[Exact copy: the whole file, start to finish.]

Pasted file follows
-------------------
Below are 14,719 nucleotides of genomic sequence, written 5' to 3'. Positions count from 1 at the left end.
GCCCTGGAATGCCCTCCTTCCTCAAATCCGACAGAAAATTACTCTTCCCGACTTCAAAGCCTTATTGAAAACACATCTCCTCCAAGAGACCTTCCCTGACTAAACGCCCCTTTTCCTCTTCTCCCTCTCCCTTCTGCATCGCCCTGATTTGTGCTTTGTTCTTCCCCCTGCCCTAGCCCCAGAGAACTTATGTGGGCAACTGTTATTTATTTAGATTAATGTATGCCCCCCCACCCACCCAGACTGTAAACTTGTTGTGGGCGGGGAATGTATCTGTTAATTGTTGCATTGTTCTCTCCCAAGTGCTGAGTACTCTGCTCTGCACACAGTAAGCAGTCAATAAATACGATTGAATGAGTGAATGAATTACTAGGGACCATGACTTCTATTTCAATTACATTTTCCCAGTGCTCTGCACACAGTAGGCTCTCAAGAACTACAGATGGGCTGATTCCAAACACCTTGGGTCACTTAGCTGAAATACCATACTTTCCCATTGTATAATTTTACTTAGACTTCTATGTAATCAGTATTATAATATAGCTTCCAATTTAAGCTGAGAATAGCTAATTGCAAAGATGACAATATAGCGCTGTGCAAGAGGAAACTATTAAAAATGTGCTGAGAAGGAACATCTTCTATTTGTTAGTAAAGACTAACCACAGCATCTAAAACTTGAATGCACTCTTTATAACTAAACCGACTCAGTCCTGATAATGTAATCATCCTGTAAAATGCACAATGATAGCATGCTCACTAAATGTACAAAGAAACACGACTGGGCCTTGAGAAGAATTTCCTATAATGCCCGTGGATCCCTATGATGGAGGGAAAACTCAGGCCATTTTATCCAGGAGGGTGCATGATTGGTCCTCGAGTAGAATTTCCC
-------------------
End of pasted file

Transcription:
Below are 14,719 nucleotides of genomic sequence, written 5' to 3'. Positions count from 1 at the left end.
GCCCTGGAATGCCCTCCTTCCTCAAATCCGACAGAAAATTACTCTTCCCGACTTCAAAGCCTTATTGAAAACACATCTCCTCCAAGAGACCTTCCCTGACTAAACGCCCCTTTTCCTCTTCTCCCTCTCCCTTCTGCATCGCCCTGATTTGTGCTTTGTTCTTCCCCCTGCCCTAGCCCCAGAGAACTTATGTGGGCAACTGTTATTTATTTAGATTAATGTATGCCCCCCCACCCACCCAGACTGTAAACTTGTTGTGGGCGGGGAATGTATCTGTTAATTGTTGCATTGTTCTCTCCCAAGTGCTGAGTACTCTGCTCTGCACACAGTAAGCAGTCAATAAATACGATTGAATGAGTGAATGAATTACTAGGGACCATGACTTCTATTTCAATTACATTTTCCCAGTGCTCTGCACACAGTAGGCTCTCAAGAACTACAGATGGGCTGATTCCAAACACCTTGGGTCACTTAGCTGAAATACCATACTTTCCCATTGTATAATTTTACTTAGACTTCTATGTAATCAGTATTATAATATAGCTTCCAATTTAAGCTGAGAATAGCTAATTGCAAAGATGACAATATAGCGCTGTGCAAGAGGAAACTATTAAAAATGTGCTGAGAAGGAACATCTTCTATTTGTTAGTAAAGACTAACCACAGCATCTAAAACTTGAATGCACTCTTTATAACTAAACCGACTCAGTCCTGATAATGTAATCATCCTGTAAAATGCACAATGATAGCATGCTCACTAAATGTACAAAGAAACACGACTGGGCCTTGAGAAGAATTTCCTATAATGCCCGTGGATCCCTATGATGGAGGGAAAACTCAGGCCATTTTATCCAGGAGGGTGCATGATTGGTCCTCGAGTAGAATTTCCC